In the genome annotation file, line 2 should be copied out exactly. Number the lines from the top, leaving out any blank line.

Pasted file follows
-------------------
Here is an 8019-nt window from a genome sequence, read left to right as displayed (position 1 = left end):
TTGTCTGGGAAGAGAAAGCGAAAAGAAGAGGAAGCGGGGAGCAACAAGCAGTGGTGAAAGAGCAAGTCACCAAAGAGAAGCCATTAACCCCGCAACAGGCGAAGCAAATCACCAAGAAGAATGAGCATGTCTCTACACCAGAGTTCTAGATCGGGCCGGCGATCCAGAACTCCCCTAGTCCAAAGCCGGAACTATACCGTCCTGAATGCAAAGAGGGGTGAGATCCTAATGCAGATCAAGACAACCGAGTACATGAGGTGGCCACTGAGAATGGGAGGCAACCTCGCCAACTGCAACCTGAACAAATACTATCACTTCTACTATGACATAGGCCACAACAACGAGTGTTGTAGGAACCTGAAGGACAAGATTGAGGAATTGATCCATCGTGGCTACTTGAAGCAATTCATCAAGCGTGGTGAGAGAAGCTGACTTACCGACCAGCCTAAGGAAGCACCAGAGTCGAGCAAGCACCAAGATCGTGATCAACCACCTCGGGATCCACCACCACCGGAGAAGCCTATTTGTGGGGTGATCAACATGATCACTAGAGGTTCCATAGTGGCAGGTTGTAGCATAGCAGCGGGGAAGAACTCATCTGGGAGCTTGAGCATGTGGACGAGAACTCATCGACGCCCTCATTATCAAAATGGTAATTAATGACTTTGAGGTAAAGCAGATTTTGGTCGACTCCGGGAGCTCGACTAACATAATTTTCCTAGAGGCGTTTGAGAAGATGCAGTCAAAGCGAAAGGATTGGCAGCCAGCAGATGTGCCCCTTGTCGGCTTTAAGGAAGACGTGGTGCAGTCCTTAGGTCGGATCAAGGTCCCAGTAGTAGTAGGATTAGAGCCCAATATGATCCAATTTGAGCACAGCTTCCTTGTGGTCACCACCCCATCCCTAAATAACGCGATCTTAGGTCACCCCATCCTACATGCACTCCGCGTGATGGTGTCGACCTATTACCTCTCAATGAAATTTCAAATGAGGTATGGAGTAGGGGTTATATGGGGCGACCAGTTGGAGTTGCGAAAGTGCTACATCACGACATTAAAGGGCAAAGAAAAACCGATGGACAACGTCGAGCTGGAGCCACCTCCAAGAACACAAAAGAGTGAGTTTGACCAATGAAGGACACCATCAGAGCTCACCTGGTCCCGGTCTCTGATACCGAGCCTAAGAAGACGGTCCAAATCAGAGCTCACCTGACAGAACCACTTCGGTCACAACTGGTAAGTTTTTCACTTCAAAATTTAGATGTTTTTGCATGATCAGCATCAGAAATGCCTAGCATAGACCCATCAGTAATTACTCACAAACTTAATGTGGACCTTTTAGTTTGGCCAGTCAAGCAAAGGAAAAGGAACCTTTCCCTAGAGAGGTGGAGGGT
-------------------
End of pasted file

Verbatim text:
TTGTCTGGGAAGAGAAAGCGAAAAGAAGAGGAAGCGGGGAGCAACAAGCAGTGGTGAAAGAGCAAGTCACCAAAGAGAAGCCATTAACCCCGCAACAGGCGAAGCAAATCACCAAGAAGAATGAGCATGTCTCTACACCAGAGTTCTAGATCGGGCCGGCGATCCAGAACTCCCCTAGTCCAAAGCCGGAACTATACCGTCCTGAATGCAAAGAGGGGTGAGATCCTAATGCAGATCAAGACAACCGAGTACATGAGGTGGCCACTGAGAATGGGAGGCAACCTCGCCAACTGCAACCTGAACAAATACTATCACTTCTACTATGACATAGGCCACAACAACGAGTGTTGTAGGAACCTGAAGGACAAGATTGAGGAATTGATCCATCGTGGCTACTTGAAGCAATTCATCAAGCGTGGTGAGAGAAGCTGACTTACCGACCAGCCTAAGGAAGCACCAGAGTCGAGCAAGCACCAAGATCGTGATCAACCACCTCGGGATCCACCACCACCGGAGAAGCCTATTTGTGGGGTGATCAACATGATCACTAGAGGTTCCATAGTGGCAGGTTGTAGCATAGCAGCGGGGAAGAACTCATCTGGGAGCTTGAGCATGTGGACGAGAACTCATCGACGCCCTCATTATCAAAATGGTAATTAATGACTTTGAGGTAAAGCAGATTTTGGTCGACTCCGGGAGCTCGACTAACATAATTTTCCTAGAGGCGTTTGAGAAGATGCAGTCAAAGCGAAAGGATTGGCAGCCAGCAGATGTGCCCCTTGTCGGCTTTAAGGAAGACGTGGTGCAGTCCTTAGGTCGGATCAAGGTCCCAGTAGTAGTAGGATTAGAGCCCAATATGATCCAATTTGAGCACAGCTTCCTTGTGGTCACCACCCCATCCCTAAATAACGCGATCTTAGGTCACCCCATCCTACATGCACTCCGCGTGATGGTGTCGACCTATTACCTCTCAATGAAATTTCAAATGAGGTATGGAGTAGGGGTTATATGGGGCGACCAGTTGGAGTTGCGAAAGTGCTACATCACGACATTAAAGGGCAAAGAAAAACCGATGGACAACGTCGAGCTGGAGCCACCTCCAAGAACACAAAAGAGTGAGTTTGACCAATGAAGGACACCATCAGAGCTCACCTGGTCCCGGTCTCTGATACCGAGCCTAAGAAGACGGTCCAAATCAGAGCTCACCTGACAGAACCACTTCGGTCACAACTGGTAAGTTTTTCACTTCAAAATTTAGATGTTTTTGCATGATCAGCATCAGAAATGCCTAGCATAGACCCATCAGTAATTACTCACAAACTTAATGTGGACCTTTTAGTTTGGCCAGTCAAGCAAAGGAAAAGGAACCTTTCCCTAGAGAGGTGGAGGGT